"I will not support the final bill unless accountability provisions are strengthened in negotiations between the House and Senate," Sen. Coons said in a statement.
"Sen. Booker is disappointed that the Senate didn't approve the Murphy-Booker accountability amendment and that the final bill does not do enough to protect kids in underperforming schools," said Monique Waters, Booker's spokeswoman, in a statement. "There are more steps in the legislative process to improve this bill and ensure it helps all of our children reach their full potential. He will keep working to improve this bill."
Education Secretary Arne Duncan hailed the bill's passage in a statement, but said it fell short on accountability and that he looked forward to working with lawmakers to "strengthen the bill before it reaches the President's desk.
"We cannot tolerate continued indifference to the lowest performing schools, achievement gaps that let some students fall behind, or high schools where huge numbers of students never make it to graduation," Duncan said.
And accountability advocates have vowed to continue their fight for stronger measures as the bill heads to conference.
"I'm hopeful that in conference, there will be additional changes," said Carmel Martin, executive vice president for policy at the left-leaning Center for American Progress.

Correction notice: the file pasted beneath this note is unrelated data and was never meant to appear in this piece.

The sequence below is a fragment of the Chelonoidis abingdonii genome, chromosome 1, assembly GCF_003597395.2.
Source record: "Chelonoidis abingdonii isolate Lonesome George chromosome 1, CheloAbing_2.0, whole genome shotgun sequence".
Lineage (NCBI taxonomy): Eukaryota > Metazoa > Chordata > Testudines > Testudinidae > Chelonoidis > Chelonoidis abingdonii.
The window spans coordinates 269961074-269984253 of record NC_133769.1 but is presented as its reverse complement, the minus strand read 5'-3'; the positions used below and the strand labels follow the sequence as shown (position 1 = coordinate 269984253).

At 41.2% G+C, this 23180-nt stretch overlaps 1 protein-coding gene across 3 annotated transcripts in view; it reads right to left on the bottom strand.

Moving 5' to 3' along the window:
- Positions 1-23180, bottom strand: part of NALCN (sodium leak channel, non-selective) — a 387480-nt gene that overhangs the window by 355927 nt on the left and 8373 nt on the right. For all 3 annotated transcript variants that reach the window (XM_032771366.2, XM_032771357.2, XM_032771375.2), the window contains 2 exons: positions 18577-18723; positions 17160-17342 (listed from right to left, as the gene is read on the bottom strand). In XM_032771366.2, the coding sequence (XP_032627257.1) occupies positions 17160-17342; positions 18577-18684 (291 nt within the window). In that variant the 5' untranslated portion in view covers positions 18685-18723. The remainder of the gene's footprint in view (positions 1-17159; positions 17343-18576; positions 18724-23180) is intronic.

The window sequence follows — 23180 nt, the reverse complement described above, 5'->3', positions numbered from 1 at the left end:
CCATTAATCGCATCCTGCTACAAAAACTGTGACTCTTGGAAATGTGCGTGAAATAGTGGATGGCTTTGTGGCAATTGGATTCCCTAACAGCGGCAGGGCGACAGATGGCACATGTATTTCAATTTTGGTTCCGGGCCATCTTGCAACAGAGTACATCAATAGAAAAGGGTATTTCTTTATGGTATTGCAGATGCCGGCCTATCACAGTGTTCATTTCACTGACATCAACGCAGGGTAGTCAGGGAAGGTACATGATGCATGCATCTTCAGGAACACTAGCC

While Martin acknowledges that the NEA's opposition might have had some impact, accountability, she said, "is something that is very important to the civil-rights community, and I think that was very influential with the Democratic caucus."
The biggest obstacle, Democrats across the board say, will be reconciling the House's much more conservative version with the Senate bill. No Democrats in the House supported that bill.
"I think the bigger question mark here is whether [House Speaker John Boehner] will allow the Democrats in the House to have a voice in conference," Martin said.
Advocates of a stronger accountability measure say they can't imagine President Obama signing a bill without them, but several have privately worried that it is a real possibility.
Still, many, including Bustillos, are hopeful.
"The signal we've received from the White House is that accountability is important, meaningful accountability is important," she said. "I think what we're asking for is in alignment with what we're hearing from the White House."
Broadly, there is optimism that a reauthorization will happen, something that for years seemed implausible. States and local communities are weary from years of dealing with fragmented No Child Left Behind policies and waivers, and appetite for reform is widespread.
This article is part of our Next America: Higher Education project, which is supported by grants from the Bill & Melinda Gates Foundation and Lumina Foundation.